Vineet Baldwa 10C
Role of sewage treatment in controlling water pollution
In today's world, the four basic necessities of any person is a house, clothes, food and water. Water is the basis of all life. Water is needed for many purposes like drinking, cooking, bathing, cleaning and recreation. On the earth, there is an abundance of water. About 75% of the earth is covered with water. However out of all this water, 97.2% is found in the oceans as saltwater and is therefore useless. Out of the remaining 2.8% of freshwater, about 90% is found as ice in the polar ice caps and cannot be used. Therefore only a very small percentage of water can be used. Since water is a scarce resource, it has to be re-used again and again. Most used water is removed from homes, offices and factories as sewage. Because of the scarcity of water, the sewage needs to be cleaned (treated) so that it can be re-used.
If not, the dirty water causes water pollution.
Sewage is the liquid waste produced by humans which typically contains washing water, faeces, urine, laundry waste and other liquid or semi-liquid wastes from households and industry. It is one type of wastewater. Sewage collection and disposal is usually done via a system of sewer pipes (sewers) called sewerage, and sometimes via a cesspool emptier.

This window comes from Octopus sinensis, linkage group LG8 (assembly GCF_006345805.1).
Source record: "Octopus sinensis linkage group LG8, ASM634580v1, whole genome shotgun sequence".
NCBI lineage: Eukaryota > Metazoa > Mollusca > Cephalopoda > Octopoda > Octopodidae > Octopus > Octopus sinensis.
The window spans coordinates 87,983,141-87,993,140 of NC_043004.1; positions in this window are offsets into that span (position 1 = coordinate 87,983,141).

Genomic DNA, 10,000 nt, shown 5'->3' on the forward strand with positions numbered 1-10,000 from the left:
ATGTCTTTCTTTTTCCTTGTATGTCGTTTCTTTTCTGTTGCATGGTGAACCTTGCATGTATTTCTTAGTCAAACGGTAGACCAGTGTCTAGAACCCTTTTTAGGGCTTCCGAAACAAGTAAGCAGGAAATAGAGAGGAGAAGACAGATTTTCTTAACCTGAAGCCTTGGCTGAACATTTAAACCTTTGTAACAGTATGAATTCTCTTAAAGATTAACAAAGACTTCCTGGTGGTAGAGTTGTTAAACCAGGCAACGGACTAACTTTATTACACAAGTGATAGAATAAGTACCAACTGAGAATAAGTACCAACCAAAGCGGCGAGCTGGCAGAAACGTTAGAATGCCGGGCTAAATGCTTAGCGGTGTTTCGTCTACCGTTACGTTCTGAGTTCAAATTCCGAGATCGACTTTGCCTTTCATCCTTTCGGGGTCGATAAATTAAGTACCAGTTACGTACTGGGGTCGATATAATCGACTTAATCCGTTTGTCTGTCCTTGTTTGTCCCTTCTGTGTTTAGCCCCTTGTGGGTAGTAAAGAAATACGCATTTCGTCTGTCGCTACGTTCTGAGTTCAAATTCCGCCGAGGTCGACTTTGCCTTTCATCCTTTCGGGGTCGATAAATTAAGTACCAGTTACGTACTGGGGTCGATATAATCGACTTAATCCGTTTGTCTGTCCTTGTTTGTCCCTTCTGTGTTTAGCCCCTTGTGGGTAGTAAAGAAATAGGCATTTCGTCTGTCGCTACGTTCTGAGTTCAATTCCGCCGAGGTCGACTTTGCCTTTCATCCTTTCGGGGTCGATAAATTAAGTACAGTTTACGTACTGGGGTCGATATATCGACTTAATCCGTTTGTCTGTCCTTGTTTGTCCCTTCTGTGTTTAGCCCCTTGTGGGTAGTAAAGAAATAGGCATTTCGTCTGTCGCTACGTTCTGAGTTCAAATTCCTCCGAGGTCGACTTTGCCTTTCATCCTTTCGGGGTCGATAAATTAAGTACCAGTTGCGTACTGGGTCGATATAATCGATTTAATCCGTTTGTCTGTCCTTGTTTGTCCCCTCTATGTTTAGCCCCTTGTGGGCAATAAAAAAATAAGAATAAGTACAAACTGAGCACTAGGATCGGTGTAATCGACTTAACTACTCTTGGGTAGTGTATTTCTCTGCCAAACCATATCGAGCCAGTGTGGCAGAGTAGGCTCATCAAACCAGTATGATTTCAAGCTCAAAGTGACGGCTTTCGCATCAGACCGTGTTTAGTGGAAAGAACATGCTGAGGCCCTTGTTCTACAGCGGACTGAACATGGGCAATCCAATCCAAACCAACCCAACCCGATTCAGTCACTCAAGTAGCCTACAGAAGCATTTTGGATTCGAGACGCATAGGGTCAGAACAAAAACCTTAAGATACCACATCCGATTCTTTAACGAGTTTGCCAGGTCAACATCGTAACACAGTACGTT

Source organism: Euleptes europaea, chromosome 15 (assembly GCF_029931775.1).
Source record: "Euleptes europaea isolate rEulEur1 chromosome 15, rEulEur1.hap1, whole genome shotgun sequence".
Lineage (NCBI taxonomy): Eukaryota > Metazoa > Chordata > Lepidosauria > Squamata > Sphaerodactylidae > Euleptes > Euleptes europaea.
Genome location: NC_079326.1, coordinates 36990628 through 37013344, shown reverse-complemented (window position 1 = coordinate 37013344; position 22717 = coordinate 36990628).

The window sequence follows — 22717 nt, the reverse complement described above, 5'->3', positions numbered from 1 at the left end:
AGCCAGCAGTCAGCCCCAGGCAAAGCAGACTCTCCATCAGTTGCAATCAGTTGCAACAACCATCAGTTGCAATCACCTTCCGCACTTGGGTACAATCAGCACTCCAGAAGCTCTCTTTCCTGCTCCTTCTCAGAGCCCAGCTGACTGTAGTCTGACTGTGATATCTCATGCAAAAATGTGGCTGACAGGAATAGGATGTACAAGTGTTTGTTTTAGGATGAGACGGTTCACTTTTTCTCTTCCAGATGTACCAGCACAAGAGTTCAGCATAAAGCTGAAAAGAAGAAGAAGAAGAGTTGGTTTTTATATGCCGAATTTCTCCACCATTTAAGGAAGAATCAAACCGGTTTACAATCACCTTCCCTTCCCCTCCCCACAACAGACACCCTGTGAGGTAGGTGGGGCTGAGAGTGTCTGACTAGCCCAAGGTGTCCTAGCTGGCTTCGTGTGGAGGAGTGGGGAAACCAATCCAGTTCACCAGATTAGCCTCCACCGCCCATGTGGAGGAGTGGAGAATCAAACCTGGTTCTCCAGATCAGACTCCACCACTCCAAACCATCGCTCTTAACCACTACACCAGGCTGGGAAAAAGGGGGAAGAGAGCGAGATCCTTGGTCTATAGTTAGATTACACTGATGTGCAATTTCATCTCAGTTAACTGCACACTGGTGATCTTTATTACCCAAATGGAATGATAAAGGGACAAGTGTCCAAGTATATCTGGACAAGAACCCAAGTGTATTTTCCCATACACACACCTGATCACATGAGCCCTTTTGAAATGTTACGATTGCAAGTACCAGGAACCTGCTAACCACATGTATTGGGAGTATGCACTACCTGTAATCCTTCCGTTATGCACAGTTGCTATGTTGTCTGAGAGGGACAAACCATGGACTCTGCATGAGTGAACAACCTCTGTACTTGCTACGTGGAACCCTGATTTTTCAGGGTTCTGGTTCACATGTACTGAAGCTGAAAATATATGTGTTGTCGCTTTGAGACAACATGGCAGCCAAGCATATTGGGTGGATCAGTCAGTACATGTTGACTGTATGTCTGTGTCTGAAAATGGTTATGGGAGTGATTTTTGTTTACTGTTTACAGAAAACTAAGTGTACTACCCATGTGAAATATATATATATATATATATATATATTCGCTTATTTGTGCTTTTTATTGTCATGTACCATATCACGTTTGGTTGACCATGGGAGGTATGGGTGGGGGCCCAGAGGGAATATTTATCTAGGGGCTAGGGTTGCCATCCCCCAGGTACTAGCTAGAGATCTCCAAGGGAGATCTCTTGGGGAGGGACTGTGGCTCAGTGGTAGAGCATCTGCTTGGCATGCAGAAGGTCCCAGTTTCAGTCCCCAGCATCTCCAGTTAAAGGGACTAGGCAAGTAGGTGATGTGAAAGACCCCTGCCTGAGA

Water pollution is a large set of adverse effects upon water bodies (lakes, rivers, oceans, groundwater) caused by human activities. Water pollution has many causes and characteristics. Organic wastes such as sewage and farm waste impose high oxygen demands on the receiving water leading to oxygen depletion with potentially severe impacts on the whole eco-system. Industries discharge a variety of pollutants in their wastewater including heavy metals, organic toxins, oils, nutrients,